The time of Imbolc (pronounced ‘imolg/immolk’) is almost upon us, falling on February 1st or sometimes the 2nd, of each year. In modern times, Imbolc is celebrated as one of the seasonal festivals of Wicca, witchcraft and other pagan paths but its origins are garbled and confusing. Imbolc is also celebrated in Christianity as St. Brigid’s Day and Candlemas.
In paganism, Imbolc is one of four seasonal fire festivals, the others being Beltane (1 May), Lughnasadh (1 August) and Samhain (31 Oct – 1 Nov). It marks the emergence of life after winter, renewal, rebirth, the beginning of spring and is traditionally associated with the lambing season (Imbolc can be translated from Old Irish as ‘In the belly‘, referring to the pregnancy of ewes).
A History of Imbolc
The date of Imbolc is believed to have been celebrated in Ireland and Scotland since the Neolithic period. Some passage tombs and other megaliths in Ireland have been found to line up with the sunrise on Imbolc and Samhain. It is known that our ancestors followed the cycles of the year and as Imbolc is at the halfway point between the winter solstice and spring equinox, it makes sense that this would be a cause for reverence and celebration.
The earliest known mention of Imbolc in text was recorded in Irish literature around the 10th century, referring to a celebration that took place at the time of sheep breeding season and the beginning of spring. Traditionally, Imbolc begins on the eve of January 31st and celebrants create a kind of doll of Brigid, called a Brídeóg or a Brigid’s cross from reeds. A bed is made for the Brigid doll and is left with offerings of food and drink to encourage the Goddess to visit ones home and bring blessings.
Although it seems that a festival as old as Imbolc should have a lot of records, the truth is that we don’t know how the actual ancient holiday was celebrated. Nearly all of our information on ancient pagan festivals in the British Isles come from the writings of Christian monks at the time.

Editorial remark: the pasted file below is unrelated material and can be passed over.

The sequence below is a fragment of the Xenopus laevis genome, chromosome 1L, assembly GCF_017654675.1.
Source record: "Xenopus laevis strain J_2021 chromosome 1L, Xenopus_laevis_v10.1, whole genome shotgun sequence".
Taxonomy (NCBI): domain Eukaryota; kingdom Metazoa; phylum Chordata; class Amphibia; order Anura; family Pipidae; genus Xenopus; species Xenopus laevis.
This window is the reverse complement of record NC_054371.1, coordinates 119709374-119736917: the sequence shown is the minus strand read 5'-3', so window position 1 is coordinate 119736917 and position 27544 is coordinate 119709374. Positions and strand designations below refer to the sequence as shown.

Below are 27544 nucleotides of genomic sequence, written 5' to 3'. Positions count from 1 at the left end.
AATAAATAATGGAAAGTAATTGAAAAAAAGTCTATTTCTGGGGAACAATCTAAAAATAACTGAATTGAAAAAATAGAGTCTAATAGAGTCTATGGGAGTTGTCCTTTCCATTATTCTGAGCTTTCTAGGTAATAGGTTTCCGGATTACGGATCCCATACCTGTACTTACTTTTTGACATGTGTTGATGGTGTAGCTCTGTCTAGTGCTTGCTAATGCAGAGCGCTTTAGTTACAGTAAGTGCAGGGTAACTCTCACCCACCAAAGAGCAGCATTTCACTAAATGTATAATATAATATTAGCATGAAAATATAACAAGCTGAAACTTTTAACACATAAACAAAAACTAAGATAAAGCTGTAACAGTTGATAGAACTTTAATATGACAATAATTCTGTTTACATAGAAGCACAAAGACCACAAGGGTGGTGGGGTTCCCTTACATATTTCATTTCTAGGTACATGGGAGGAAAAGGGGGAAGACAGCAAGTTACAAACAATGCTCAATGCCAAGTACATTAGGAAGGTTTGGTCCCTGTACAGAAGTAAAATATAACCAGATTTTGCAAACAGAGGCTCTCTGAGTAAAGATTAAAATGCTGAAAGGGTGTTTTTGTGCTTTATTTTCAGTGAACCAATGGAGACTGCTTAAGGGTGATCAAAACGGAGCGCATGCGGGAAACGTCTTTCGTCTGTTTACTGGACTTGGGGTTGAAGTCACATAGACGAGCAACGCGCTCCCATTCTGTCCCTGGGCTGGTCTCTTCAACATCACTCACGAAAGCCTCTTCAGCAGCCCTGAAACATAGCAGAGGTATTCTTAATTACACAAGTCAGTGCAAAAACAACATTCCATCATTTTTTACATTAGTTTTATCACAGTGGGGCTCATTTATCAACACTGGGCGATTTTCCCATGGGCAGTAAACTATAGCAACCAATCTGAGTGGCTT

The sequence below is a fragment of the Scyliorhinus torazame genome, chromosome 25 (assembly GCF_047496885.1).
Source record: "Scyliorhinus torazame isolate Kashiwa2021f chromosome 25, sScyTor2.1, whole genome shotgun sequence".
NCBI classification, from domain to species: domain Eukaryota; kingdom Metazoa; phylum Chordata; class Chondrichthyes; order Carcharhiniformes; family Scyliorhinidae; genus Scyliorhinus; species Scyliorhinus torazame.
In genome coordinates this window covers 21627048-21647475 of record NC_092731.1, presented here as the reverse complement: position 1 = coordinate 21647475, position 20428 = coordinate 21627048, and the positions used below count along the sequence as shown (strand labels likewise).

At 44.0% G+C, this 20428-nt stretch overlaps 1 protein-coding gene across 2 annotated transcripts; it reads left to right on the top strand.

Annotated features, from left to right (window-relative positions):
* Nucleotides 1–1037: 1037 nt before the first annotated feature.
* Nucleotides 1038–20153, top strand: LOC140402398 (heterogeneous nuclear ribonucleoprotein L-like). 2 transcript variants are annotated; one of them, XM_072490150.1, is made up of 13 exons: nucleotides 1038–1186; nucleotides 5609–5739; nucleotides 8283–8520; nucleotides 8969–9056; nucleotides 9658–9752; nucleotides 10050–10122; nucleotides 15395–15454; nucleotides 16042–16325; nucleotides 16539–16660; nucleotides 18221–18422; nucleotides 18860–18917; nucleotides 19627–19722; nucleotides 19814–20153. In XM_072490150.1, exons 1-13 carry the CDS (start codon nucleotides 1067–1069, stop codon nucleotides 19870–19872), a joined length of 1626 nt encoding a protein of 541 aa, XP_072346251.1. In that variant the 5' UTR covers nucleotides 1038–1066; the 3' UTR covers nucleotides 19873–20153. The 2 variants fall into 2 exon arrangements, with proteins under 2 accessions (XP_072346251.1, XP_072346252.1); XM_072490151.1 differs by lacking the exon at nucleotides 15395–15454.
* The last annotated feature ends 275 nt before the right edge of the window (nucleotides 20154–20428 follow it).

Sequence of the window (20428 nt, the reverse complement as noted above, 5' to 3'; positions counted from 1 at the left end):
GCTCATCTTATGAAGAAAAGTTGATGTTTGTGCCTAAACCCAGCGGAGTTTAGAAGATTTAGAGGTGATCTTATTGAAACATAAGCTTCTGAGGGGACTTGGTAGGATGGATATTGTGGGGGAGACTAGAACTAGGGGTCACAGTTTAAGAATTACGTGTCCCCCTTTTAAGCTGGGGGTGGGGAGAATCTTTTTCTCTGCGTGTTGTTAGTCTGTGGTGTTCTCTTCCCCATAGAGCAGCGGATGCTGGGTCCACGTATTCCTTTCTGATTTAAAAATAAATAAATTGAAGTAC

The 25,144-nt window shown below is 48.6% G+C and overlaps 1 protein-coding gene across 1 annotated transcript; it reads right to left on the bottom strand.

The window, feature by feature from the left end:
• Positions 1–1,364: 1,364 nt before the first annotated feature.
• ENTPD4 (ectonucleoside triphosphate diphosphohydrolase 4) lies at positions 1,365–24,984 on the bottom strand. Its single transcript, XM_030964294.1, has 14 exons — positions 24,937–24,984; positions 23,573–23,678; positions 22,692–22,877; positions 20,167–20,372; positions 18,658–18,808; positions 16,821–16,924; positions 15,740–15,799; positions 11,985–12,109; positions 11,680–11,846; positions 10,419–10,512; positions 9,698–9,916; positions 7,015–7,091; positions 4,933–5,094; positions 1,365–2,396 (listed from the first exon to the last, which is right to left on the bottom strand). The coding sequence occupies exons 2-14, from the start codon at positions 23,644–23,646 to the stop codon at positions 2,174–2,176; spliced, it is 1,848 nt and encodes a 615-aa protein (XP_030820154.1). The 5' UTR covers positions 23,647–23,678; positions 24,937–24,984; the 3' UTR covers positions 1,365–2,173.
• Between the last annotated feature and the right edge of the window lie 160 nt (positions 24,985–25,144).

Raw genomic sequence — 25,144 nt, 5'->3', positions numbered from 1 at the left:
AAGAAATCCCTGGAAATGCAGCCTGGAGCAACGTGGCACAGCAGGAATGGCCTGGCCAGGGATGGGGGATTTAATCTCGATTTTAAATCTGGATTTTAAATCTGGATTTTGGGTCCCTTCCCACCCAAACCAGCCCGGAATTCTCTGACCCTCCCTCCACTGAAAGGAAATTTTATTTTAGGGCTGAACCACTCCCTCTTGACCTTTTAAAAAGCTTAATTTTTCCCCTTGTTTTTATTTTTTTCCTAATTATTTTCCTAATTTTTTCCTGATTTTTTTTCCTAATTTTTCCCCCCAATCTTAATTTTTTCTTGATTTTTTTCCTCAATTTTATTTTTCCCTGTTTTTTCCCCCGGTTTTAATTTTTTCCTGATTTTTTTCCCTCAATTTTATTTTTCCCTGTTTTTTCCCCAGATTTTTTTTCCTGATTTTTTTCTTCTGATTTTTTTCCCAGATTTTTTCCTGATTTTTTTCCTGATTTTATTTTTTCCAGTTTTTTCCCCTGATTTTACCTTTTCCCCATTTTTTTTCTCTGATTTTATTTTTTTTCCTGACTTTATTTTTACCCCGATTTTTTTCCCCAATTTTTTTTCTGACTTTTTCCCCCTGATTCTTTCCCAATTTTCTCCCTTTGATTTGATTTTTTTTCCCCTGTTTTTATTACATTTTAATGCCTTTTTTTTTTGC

Although Imbolc is believed to have been an ancient Celtic festival, it is mostly associated with Ireland and there is no proof that it spread beyond that. Similar festivals may well have been held across the British Isles at the same time that eventually merged or complimented that we now know as Imbolc.
A Deity of Many Faces
The celebration of Imbolc is heavily associated with the Irish-Celtic Goddess Brigid (also spelled Brigit, Brighid or Brig) who is known as a protector of hearth and home and is associated with fire, poetry and fertility. Although Brigid seems to be confined to Ireland according to historical writings, it is likely a very similar deity was worshipped throughout the rest of the Celtic world. In reality we don’t know how widespread Brigid worship was.
Through the christinization of the British Isles, Brigid later became St. Brigid, though many will claim that St.Brigid is a separate entity from the pagan pantheon. There is no contemporary proof that St.Brigid existed around the time Imbolc was first recorded, though she does appear as many individual people throughout later Christian literature. Brigid as a Goddess and a saint is shrouded in mystery even now, and her actual origins are unclear.
There is a debate between scholars on if Candlemas is truly a christianization of Imbolc or if it had it’s roots elsewhere. It is believed that Candlemas was celebrated in Greece in the fourth century and was later adopted by the Roman Catholic church. What seems likely is that there were multiple festivities around the time of the beginning of February and due to trade, travel and exchanges of myth and legend, many of the ancient holidays merged into the Imbolc and Candlemas we know today.
Imbolc is still celebrated, albeit in a revived form in modern paganism and Christianity. It is celebrated as a cultural and religious holiday in Ireland and the Christian church and as a sabbat/festival in paganism all around the world.
The beginning of February is celebrated not only in these faiths, but also in Shinto. Setsubun (節分), commonly known to Westerners as ‘the bean-throwing festival’ marks the beginning of Spring in Japan and is translated as ‘seasonal division‘. This time of year is important not only to particular faiths but many cultures across the world due to its timing and significance related to the start of spring and the agricultural year.
No matter how it originated, Imbolc is certainly an interesting time of year as we come together not as pagans and christians, but as humankind. We celebrate the end of Winter and the beginnings of Spring in a festival of light. This is a time of year that is commonly associated with spring cleaning after a long winter, planting new seeds, setting goals and focusing on the year ahead.
Imbolc is a wonderful example of how a tradition can come to us through faith, time and place and illustrates the common ground that we have, along with our roots as beings that depend on spring arriving to conquer winter once again.
Further Reading and References
Patheos: The Right and Wrong of Imbolc
Patheos: Preparing for Imbolc: Weaving a Brigid’s Cross
Patheos: 18 Celtic Imbolc Customs & Traditions for the Feast of Brigid